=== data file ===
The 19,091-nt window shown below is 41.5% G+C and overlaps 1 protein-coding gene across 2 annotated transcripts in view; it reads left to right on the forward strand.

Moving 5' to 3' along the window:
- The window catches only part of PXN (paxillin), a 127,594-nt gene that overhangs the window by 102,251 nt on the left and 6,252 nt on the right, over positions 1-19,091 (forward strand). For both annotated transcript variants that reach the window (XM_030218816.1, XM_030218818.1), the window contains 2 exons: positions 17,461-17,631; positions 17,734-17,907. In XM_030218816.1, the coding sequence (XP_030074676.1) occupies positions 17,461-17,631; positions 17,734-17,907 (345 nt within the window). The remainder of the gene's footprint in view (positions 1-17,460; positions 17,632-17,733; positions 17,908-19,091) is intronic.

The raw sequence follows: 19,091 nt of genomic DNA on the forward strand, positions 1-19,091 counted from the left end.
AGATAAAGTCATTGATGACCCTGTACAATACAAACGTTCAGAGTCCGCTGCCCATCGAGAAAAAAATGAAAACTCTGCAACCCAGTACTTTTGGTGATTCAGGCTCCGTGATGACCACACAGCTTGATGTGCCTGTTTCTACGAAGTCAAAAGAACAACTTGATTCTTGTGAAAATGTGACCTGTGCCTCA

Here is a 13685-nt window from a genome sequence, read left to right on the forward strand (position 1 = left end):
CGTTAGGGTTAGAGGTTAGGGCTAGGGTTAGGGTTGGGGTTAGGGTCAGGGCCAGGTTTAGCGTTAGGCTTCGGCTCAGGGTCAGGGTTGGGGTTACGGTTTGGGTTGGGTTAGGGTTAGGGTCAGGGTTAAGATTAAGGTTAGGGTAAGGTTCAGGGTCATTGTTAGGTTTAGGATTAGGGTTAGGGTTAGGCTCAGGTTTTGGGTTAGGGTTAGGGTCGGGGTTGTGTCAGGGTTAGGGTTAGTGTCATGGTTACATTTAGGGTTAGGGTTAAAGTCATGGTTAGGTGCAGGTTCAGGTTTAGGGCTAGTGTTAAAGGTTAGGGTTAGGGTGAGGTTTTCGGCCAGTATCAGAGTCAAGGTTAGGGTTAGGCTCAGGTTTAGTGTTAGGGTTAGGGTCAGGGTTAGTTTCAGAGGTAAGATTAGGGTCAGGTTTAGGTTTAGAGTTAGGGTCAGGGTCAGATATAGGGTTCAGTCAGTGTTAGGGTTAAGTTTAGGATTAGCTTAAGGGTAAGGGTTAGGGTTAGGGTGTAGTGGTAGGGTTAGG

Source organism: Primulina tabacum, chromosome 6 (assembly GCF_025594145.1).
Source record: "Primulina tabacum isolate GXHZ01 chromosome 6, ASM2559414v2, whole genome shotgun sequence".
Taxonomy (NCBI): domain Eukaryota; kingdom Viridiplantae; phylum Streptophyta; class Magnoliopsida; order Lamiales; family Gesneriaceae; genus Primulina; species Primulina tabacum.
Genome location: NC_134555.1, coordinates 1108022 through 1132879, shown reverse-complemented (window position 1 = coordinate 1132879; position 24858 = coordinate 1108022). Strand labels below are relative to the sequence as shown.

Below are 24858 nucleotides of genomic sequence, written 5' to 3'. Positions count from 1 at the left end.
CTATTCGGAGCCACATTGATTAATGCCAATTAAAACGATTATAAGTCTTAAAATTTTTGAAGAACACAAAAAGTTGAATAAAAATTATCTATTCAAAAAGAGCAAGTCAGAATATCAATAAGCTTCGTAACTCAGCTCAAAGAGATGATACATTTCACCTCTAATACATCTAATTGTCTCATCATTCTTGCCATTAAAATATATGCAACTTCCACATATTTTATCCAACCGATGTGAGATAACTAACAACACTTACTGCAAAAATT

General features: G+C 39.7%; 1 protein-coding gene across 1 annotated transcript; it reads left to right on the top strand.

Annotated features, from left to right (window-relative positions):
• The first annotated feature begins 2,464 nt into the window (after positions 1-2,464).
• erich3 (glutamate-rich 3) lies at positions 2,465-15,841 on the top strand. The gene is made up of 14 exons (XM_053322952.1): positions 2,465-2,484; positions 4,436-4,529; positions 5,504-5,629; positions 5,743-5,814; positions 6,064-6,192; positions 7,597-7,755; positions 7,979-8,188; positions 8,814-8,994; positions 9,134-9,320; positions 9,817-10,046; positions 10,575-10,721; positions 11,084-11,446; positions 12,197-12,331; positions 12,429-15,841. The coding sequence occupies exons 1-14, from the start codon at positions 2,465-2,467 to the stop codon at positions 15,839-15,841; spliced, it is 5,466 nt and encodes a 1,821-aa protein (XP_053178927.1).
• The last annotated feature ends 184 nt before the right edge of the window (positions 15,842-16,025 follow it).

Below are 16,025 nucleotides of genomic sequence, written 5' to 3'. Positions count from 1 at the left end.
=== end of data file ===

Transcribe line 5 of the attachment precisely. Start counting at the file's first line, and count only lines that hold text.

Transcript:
AGATAAAGTCATTGATGACCCTGTACAATACAAACGTTCAGAGTCCGCTGCCCATCGAGAAAAAAATGAAAACTCTGCAACCCAGTACTTTTGGTGATTCAGGCTCCGTGATGACCACACAGCTTGATGTGCCTGTTTCTACGAAGTCAAAAGAACAACTTGATTCTTGTGAAAATGTGACCTGTGCCTCA